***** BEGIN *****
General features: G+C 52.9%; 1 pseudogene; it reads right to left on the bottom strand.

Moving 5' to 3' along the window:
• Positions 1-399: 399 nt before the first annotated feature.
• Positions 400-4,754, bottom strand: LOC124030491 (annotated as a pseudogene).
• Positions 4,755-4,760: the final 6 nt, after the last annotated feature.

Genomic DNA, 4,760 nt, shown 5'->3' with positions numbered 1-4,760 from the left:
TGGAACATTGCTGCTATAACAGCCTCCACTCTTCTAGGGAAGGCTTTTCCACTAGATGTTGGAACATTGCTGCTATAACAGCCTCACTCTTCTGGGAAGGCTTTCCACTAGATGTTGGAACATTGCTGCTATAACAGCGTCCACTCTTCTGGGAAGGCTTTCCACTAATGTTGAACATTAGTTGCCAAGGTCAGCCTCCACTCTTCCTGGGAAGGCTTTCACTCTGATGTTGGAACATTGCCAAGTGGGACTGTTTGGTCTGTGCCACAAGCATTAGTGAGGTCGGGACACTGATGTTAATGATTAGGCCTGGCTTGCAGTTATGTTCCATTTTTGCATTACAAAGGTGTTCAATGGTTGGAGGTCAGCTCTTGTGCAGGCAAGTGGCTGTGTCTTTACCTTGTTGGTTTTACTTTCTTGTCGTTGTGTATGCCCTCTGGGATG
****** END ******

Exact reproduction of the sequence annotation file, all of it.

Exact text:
General features: G+C 52.9%; 1 pseudogene; it reads right to left on the bottom strand.

Moving 5' to 3' along the window:
• Positions 1-399: 399 nt before the first annotated feature.
• Positions 400-4,754, bottom strand: LOC124030491 (annotated as a pseudogene).
• Positions 4,755-4,760: the final 6 nt, after the last annotated feature.

Genomic DNA, 4,760 nt, shown 5'->3' with positions numbered 1-4,760 from the left:
TGGAACATTGCTGCTATAACAGCCTCCACTCTTCTAGGGAAGGCTTTTCCACTAGATGTTGGAACATTGCTGCTATAACAGCCTCACTCTTCTGGGAAGGCTTTCCACTAGATGTTGGAACATTGCTGCTATAACAGCGTCCACTCTTCTGGGAAGGCTTTCCACTAATGTTGAACATTAGTTGCCAAGGTCAGCCTCCACTCTTCCTGGGAAGGCTTTCACTCTGATGTTGGAACATTGCCAAGTGGGACTGTTTGGTCTGTGCCACAAGCATTAGTGAGGTCGGGACACTGATGTTAATGATTAGGCCTGGCTTGCAGTTATGTTCCATTTTTGCATTACAAAGGTGTTCAATGGTTGGAGGTCAGCTCTTGTGCAGGCAAGTGGCTGTGTCTTTACCTTGTTGGTTTTACTTTCTTGTCGTTGTGTATGCCCTCTGGGATG